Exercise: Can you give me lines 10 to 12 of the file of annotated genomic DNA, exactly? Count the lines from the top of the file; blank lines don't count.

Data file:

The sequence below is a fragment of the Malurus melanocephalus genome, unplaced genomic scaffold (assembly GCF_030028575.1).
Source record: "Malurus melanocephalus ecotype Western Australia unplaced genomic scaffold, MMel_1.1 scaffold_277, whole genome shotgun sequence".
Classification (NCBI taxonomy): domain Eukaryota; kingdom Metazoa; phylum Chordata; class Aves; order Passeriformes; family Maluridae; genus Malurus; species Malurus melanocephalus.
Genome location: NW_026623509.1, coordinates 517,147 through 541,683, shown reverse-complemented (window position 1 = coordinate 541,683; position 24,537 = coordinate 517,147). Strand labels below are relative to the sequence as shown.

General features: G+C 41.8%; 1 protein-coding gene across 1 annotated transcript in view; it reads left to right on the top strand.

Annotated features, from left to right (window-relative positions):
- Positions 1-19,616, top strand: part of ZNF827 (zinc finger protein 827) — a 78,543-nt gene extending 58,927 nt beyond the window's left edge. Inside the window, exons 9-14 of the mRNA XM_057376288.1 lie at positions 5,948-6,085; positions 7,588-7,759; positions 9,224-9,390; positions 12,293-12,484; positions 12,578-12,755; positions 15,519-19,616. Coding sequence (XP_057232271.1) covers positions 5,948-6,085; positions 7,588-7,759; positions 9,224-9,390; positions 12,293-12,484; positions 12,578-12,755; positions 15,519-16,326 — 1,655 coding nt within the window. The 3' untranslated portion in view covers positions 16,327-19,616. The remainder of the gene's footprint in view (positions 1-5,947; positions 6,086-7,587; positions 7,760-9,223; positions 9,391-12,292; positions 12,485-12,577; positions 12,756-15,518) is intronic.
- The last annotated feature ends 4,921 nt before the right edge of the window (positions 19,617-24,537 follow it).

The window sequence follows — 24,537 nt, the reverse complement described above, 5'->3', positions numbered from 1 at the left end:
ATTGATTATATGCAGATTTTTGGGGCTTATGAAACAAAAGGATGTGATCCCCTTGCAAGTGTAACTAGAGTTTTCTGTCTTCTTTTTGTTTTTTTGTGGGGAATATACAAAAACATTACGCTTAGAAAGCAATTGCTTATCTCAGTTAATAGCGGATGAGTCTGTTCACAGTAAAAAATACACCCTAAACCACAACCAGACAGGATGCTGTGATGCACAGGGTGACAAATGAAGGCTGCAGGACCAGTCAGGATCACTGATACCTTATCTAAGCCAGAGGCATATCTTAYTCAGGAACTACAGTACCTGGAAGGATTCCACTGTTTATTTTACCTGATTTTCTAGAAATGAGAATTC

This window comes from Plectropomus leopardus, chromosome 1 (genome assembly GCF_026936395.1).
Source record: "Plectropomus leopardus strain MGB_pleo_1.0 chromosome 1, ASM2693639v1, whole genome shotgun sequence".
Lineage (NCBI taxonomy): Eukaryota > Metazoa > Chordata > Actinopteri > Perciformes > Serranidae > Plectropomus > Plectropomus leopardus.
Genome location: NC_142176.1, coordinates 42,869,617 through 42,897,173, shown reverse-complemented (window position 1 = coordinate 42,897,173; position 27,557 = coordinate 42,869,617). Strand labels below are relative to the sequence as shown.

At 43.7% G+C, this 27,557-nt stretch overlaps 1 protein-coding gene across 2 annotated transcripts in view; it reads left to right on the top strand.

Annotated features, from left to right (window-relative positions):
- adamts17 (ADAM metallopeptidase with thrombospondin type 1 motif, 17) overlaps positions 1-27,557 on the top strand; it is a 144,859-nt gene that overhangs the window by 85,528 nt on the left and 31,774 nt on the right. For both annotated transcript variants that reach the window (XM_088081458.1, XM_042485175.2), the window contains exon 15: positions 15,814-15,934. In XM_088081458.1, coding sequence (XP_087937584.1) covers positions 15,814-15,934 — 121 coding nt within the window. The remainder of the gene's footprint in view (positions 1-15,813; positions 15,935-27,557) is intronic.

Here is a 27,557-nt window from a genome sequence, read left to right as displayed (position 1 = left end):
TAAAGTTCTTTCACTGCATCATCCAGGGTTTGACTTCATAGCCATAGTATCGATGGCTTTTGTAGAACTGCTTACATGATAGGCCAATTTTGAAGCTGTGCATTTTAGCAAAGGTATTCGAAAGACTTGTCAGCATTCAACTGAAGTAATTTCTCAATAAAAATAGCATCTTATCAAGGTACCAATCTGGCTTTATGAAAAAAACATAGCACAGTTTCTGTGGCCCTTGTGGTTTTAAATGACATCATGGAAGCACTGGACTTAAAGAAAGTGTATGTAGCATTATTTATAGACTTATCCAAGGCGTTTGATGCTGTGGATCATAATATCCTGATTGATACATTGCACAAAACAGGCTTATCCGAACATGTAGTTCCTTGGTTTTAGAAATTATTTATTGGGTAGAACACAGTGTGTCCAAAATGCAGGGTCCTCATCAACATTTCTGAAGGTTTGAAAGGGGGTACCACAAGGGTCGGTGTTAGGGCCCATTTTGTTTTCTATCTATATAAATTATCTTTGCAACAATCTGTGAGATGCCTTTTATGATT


ATTGATTATATGCAGATTTTTGGGGCTTATGAAACAAAAGGATGTGATCCCCTTGCAAGTGTAACTAGAGTTTTCTGTCTTCTTTTTGTTTTTTTGTGGGGAATATACAAAAACATTACGCTTAGAAAGCAATTGCTTATCTCAGTTAATAGCGGATGAGTCTGTTCACAGTAAAAAATACACCCTAAACCACAACCAGACAGGATGCTGTGATGCACAGGGTGACAAATGAAGGCTGCAGGACCAGTCAGGATCACTGATACCTTATCTAAGCCAGAGGCATATCTTAYTCAGGAACTACAGTACCTGGAAGGATTCCACTGTTTATTTTACCTGATTTTCTAGAAATGAGAATTC

This window comes from Plectropomus leopardus, chromosome 1 (genome assembly GCF_026936395.1).
Source record: "Plectropomus leopardus strain MGB_pleo_1.0 chromosome 1, ASM2693639v1, whole genome shotgun sequence".